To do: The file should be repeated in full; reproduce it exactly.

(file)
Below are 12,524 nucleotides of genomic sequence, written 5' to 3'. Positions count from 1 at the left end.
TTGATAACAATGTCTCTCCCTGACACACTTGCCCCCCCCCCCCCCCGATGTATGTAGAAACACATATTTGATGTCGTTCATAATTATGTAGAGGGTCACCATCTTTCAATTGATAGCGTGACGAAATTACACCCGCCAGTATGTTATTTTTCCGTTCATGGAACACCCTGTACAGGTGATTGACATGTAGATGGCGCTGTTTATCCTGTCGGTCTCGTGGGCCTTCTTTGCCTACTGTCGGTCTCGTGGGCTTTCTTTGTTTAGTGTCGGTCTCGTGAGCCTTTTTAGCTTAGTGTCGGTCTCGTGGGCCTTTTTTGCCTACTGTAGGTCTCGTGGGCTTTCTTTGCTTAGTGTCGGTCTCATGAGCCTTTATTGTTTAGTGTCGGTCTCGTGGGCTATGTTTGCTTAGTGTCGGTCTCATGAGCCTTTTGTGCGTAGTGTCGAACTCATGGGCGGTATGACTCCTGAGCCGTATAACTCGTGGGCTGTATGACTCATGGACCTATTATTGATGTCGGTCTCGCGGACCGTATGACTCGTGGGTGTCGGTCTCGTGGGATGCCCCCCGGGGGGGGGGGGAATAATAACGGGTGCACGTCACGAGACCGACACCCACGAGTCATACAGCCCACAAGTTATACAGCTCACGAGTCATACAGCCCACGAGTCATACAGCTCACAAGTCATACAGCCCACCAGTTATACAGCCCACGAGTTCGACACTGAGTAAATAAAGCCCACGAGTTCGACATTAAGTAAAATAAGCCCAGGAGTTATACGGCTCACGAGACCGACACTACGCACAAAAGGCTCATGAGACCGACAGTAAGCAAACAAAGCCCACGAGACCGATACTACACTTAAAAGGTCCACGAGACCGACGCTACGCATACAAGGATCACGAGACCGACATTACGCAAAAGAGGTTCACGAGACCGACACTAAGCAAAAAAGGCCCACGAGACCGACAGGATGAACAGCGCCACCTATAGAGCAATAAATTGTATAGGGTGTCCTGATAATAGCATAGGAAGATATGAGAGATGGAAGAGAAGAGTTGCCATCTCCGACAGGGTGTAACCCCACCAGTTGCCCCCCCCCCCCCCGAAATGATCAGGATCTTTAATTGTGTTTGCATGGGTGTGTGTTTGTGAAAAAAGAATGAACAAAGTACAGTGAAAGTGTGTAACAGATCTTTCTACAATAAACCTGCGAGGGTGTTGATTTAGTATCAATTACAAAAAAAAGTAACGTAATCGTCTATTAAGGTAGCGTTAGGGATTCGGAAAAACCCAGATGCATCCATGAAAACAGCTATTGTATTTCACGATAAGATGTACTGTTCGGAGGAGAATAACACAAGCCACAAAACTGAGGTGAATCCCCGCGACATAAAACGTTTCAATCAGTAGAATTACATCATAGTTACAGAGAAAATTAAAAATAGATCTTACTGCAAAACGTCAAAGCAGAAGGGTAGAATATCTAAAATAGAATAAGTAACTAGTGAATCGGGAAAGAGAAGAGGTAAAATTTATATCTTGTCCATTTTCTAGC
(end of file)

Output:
Below are 12,524 nucleotides of genomic sequence, written 5' to 3'. Positions count from 1 at the left end.
TTGATAACAATGTCTCTCCCTGACACACTTGCCCCCCCCCCCCCCCGATGTATGTAGAAACACATATTTGATGTCGTTCATAATTATGTAGAGGGTCACCATCTTTCAATTGATAGCGTGACGAAATTACACCCGCCAGTATGTTATTTTTCCGTTCATGGAACACCCTGTACAGGTGATTGACATGTAGATGGCGCTGTTTATCCTGTCGGTCTCGTGGGCCTTCTTTGCCTACTGTCGGTCTCGTGGGCTTTCTTTGTTTAGTGTCGGTCTCGTGAGCCTTTTTAGCTTAGTGTCGGTCTCGTGGGCCTTTTTTGCCTACTGTAGGTCTCGTGGGCTTTCTTTGCTTAGTGTCGGTCTCATGAGCCTTTATTGTTTAGTGTCGGTCTCGTGGGCTATGTTTGCTTAGTGTCGGTCTCATGAGCCTTTTGTGCGTAGTGTCGAACTCATGGGCGGTATGACTCCTGAGCCGTATAACTCGTGGGCTGTATGACTCATGGACCTATTATTGATGTCGGTCTCGCGGACCGTATGACTCGTGGGTGTCGGTCTCGTGGGATGCCCCCCGGGGGGGGGGGGAATAATAACGGGTGCACGTCACGAGACCGACACCCACGAGTCATACAGCCCACAAGTTATACAGCTCACGAGTCATACAGCCCACGAGTCATACAGCTCACAAGTCATACAGCCCACCAGTTATACAGCCCACGAGTTCGACACTGAGTAAATAAAGCCCACGAGTTCGACATTAAGTAAAATAAGCCCAGGAGTTATACGGCTCACGAGACCGACACTACGCACAAAAGGCTCATGAGACCGACAGTAAGCAAACAAAGCCCACGAGACCGATACTACACTTAAAAGGTCCACGAGACCGACGCTACGCATACAAGGATCACGAGACCGACATTACGCAAAAGAGGTTCACGAGACCGACACTAAGCAAAAAAGGCCCACGAGACCGACAGGATGAACAGCGCCACCTATAGAGCAATAAATTGTATAGGGTGTCCTGATAATAGCATAGGAAGATATGAGAGATGGAAGAGAAGAGTTGCCATCTCCGACAGGGTGTAACCCCACCAGTTGCCCCCCCCCCCCCCGAAATGATCAGGATCTTTAATTGTGTTTGCATGGGTGTGTGTTTGTGAAAAAAGAATGAACAAAGTACAGTGAAAGTGTGTAACAGATCTTTCTACAATAAACCTGCGAGGGTGTTGATTTAGTATCAATTACAAAAAAAAGTAACGTAATCGTCTATTAAGGTAGCGTTAGGGATTCGGAAAAACCCAGATGCATCCATGAAAACAGCTATTGTATTTCACGATAAGATGTACTGTTCGGAGGAGAATAACACAAGCCACAAAACTGAGGTGAATCCCCGCGACATAAAACGTTTCAATCAGTAGAATTACATCATAGTTACAGAGAAAATTAAAAATAGATCTTACTGCAAAACGTCAAAGCAGAAGGGTAGAATATCTAAAATAGAATAAGTAACTAGTGAATCGGGAAAGAGAAGAGGTAAAATTTATATCTTGTCCATTTTCTAGC